Personal remittances, received (current US$) - Country Ranking

Definition: Personal remittances comprise personal transfers and compensation of employees. Personal transfers consist of all current transfers in cash or in kind made or received by resident households to or from nonresident households. Personal transfers thus include all current transfers between resident and nonresident individuals. Compensation of employees refers to the income of border, seasonal, and other short-term workers who are employed in an economy where they are not resident and of residents employed by nonresident entities. Data are the sum of two items defined in the sixth edition of the IMF's Balance of Payments Manual: personal transfers and compensation of employees. Data are in current U.S. dollars.

Source: World Bank staff estimates based on IMF balance of payments data.

See also: Thematic map, Time series comparison

Find indicator:
Rank Country Value Year
1 India 62,744,360,000.00 2016
2 China 35,225,580,000.00 2016
3 Philippines 31,144,630,000.00 2016
4 Mexico 28,690,960,000.00 2016
5 France 24,373,080,000.00 2016
6 Pakistan 19,761,000,000.00 2016
7 Nigeria 19,635,570,000.00 2016
8 Germany 16,683,180,000.00 2016
9 Egypt 16,590,000,000.00 2016
10 Bangladesh 13,529,140,000.00 2016
11 Vietnam 11,880,000,000.00 2016
12 Belgium 10,125,720,000.00 2016
13 Italy 9,536,622,000.00 2016
14 Indonesia 8,891,261,000.00 2016
15 Lebanon 7,615,622,000.00 2016
16 Guatemala 7,471,400,000.00 2016
17 Sri Lanka 7,257,361,000.00 2016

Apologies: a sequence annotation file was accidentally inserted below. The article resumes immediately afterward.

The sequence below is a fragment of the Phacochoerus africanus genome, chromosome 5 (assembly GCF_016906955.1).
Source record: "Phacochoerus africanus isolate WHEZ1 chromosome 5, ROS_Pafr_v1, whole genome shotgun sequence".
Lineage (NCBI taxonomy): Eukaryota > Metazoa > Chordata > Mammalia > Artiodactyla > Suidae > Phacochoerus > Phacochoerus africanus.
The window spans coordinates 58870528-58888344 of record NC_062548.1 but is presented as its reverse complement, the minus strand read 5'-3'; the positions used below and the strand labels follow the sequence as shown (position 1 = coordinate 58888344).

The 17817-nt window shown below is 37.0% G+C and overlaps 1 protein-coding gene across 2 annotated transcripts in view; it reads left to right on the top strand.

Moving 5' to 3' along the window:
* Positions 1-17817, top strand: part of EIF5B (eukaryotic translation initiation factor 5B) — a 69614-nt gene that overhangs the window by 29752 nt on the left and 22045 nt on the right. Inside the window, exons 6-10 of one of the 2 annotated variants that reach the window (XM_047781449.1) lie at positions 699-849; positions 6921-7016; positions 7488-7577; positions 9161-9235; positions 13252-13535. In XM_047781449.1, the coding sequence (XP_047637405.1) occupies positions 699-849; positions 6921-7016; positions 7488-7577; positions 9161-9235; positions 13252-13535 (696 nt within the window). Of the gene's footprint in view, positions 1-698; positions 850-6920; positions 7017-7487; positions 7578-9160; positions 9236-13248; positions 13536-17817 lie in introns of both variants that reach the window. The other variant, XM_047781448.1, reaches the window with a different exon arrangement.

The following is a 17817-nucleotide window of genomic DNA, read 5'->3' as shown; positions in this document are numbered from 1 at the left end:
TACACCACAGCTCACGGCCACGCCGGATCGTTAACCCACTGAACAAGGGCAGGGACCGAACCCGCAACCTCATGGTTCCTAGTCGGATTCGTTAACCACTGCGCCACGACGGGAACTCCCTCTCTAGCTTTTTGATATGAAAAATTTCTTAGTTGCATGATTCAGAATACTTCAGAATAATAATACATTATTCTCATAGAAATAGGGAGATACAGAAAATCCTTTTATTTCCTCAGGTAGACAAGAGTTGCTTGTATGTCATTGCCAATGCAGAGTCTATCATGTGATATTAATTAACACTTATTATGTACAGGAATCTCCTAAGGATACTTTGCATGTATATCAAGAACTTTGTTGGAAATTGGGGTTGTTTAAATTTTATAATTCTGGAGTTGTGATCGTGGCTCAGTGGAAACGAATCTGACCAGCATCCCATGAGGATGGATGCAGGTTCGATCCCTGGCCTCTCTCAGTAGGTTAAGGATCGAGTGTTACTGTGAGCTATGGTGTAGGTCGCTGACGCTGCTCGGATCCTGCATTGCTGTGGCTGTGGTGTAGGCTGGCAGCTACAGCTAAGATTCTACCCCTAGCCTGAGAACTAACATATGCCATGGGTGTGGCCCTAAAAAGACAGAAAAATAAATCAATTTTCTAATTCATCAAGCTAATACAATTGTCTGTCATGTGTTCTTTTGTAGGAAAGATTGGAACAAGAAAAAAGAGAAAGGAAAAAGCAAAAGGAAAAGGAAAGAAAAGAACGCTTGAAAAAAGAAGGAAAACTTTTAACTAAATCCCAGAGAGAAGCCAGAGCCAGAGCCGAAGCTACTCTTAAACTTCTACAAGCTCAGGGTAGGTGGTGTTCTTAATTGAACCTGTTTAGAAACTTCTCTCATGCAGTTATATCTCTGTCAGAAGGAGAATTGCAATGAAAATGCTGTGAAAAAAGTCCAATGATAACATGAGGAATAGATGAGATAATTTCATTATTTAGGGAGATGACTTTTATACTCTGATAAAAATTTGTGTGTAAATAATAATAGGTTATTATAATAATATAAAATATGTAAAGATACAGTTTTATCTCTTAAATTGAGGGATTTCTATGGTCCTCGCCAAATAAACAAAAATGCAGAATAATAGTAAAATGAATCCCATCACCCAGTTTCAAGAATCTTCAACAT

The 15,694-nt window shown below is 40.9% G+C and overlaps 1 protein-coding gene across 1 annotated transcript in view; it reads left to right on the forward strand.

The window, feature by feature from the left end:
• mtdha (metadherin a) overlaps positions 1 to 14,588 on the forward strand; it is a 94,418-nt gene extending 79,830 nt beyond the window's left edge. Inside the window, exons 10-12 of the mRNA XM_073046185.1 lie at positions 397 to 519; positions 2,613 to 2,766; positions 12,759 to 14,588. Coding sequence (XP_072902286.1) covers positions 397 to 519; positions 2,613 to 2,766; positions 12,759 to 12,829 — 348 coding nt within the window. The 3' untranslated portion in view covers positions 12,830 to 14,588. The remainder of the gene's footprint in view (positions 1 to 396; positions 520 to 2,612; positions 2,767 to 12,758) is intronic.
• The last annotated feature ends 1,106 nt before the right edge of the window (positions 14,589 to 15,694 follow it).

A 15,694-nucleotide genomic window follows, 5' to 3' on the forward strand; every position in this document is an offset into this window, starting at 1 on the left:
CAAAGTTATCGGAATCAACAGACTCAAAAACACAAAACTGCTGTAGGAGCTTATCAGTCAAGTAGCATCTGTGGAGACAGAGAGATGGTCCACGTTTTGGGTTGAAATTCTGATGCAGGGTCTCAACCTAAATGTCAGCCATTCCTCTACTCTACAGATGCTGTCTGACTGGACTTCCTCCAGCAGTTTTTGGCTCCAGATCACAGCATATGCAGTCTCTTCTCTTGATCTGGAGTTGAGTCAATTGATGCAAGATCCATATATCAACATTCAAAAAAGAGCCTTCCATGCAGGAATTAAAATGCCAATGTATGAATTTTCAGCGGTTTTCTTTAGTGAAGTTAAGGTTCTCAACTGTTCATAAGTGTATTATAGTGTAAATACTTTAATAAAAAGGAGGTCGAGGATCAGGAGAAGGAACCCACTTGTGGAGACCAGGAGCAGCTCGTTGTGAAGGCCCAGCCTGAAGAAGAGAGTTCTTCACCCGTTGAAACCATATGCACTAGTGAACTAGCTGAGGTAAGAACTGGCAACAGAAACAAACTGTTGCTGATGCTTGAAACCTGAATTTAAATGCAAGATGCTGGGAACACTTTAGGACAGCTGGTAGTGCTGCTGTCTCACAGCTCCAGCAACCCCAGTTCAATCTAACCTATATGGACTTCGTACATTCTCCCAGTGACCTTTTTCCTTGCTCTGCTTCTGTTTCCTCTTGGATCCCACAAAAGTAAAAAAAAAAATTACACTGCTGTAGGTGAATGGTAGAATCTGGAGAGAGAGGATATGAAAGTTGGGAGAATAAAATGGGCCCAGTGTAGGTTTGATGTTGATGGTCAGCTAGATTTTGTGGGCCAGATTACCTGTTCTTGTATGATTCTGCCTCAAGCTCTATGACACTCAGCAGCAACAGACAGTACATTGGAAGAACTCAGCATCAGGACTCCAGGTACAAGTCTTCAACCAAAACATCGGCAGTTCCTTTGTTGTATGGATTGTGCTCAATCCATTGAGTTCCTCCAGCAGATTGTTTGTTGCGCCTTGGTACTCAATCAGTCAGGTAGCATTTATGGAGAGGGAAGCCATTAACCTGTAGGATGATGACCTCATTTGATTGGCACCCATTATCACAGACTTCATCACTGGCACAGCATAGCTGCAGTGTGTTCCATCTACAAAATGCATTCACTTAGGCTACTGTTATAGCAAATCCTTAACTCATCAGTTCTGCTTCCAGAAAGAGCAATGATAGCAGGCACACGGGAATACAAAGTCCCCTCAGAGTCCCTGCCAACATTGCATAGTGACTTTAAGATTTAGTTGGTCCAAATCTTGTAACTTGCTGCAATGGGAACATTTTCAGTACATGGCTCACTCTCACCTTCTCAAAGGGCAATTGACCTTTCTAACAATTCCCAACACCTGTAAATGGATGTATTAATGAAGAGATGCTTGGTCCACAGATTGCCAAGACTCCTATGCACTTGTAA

18 Morocco 7,087,744,000.00 2016
19 Poland 6,712,000,000.00 2016
20 Russia 6,678,020,000.00 2016
21 Nepal 6,611,838,000.00 2016
22 United States 6,547,000,000.00 2016
23 Korea 6,393,400,000.00 2016
24 Thailand 6,270,020,000.00 2016
25 Ukraine 6,146,000,000.00 2016
26 Dominican Republic 5,509,000,000.00 2016
27 Colombia 4,902,694,000.00 2016
28 Hungary 4,659,762,000.00 2016
29 El Salvador 4,593,757,000.00 2016
30 United Kingdom 4,583,714,000.00 2016
31 Jordan 4,374,648,000.00 2016
32 Honduras 3,863,740,000.00 2016
33 Japan 3,818,909,000.00 2016
34 Romania 3,484,233,000.00 2016
35 Yemen 3,350,500,000.00 2016
36 Serbia 3,204,755,000.00 2016
37 Czech Republic 3,126,388,000.00 2016
38 Ghana 2,979,934,000.00 2016
39 Austria 2,909,170,000.00 2016
40 Peru 2,883,887,000.00 2016
41 Sweden 2,854,534,000.00 2016
42 Brazil 2,739,786,000.00 2016
43 Spain 2,629,530,000.00 2016
44 Ecuador 2,612,079,000.00 2016
45 Switzerland 2,497,519,000.00 2016
46 Uzbekistan 2,479,000,000.00 2016
47 Jamaica 2,433,423,000.00 2016
48 Haiti 2,358,653,000.00 2016
49 Croatia 2,189,505,000.00 2016
50 Slovak Republic 2,119,405,000.00 2016
51 Australia 2,050,854,000.00 2016
52 Senegal 2,015,863,000.00 2016
53 Kyrgyz Republic 1,994,608,000.00 2016
54 Tajikistan 1,867,399,000.00 2016
55 Zimbabwe 1,856,035,000.00 2016
56 Bosnia and Herzegovina 1,845,995,000.00 2016
57 Tunisia 1,821,247,000.00 2016
58 Kenya 1,744,639,000.00 2016
59 Luxembourg 1,716,944,000.00 2016
60 Bulgaria 1,665,570,000.00 2016
61 Syrian Arab Republic 1,622,539,000.00 2016
62 Malaysia 1,584,900,000.00 2016
63 Georgia 1,520,785,000.00 2016
64 Moldova 1,464,220,000.00 2016
65 Armenia 1,382,331,000.00 2016
66 Canada 1,343,333,000.00 2016
67 Netherlands 1,334,838,000.00 2016
68 Iran 1,330,000,000.00 2016
69 Lithuania 1,279,672,000.00 2016
70 Nicaragua 1,268,100,000.00 2016
71 Denmark 1,251,615,000.00 2016
72 Latvia 1,226,058,000.00 2016
73 Bolivia 1,217,184,000.00 2016
74 Turkey 1,186,000,000.00 2016
75 Albania 1,051,220,000.00 2016
76 Uganda 1,015,710,000.00 2016
77 Iraq 986,400,000.00 2016
78 Israel 963,400,000.00 2016
79 Belarus 961,400,000.00 2016
80 Mali 936,829,700.00 2016
81 Finland 804,362,700.00 2016
82 Ethiopia 772,236,000.00 2016
83 South Africa 755,434,000.00 2016
84 New Caledonia 728,302,600.00 2016
85 Myanmar 681,772,300.00 2016
86 Paraguay 656,858,400.00 2016
87 Azerbaijan 643,148,000.00 2016
88 Ireland 594,067,900.00 2016
89 Norway 593,573,600.00 2016
90 Liberia 548,783,600.00 2016
91 Costa Rica 545,423,700.00 2016
92 Argentina 538,999,400.00 2016
93 Panama 502,200,000.00 2016
94 Estonia 478,676,400.00 2016
95 Afghanistan 430,839,200.00 2016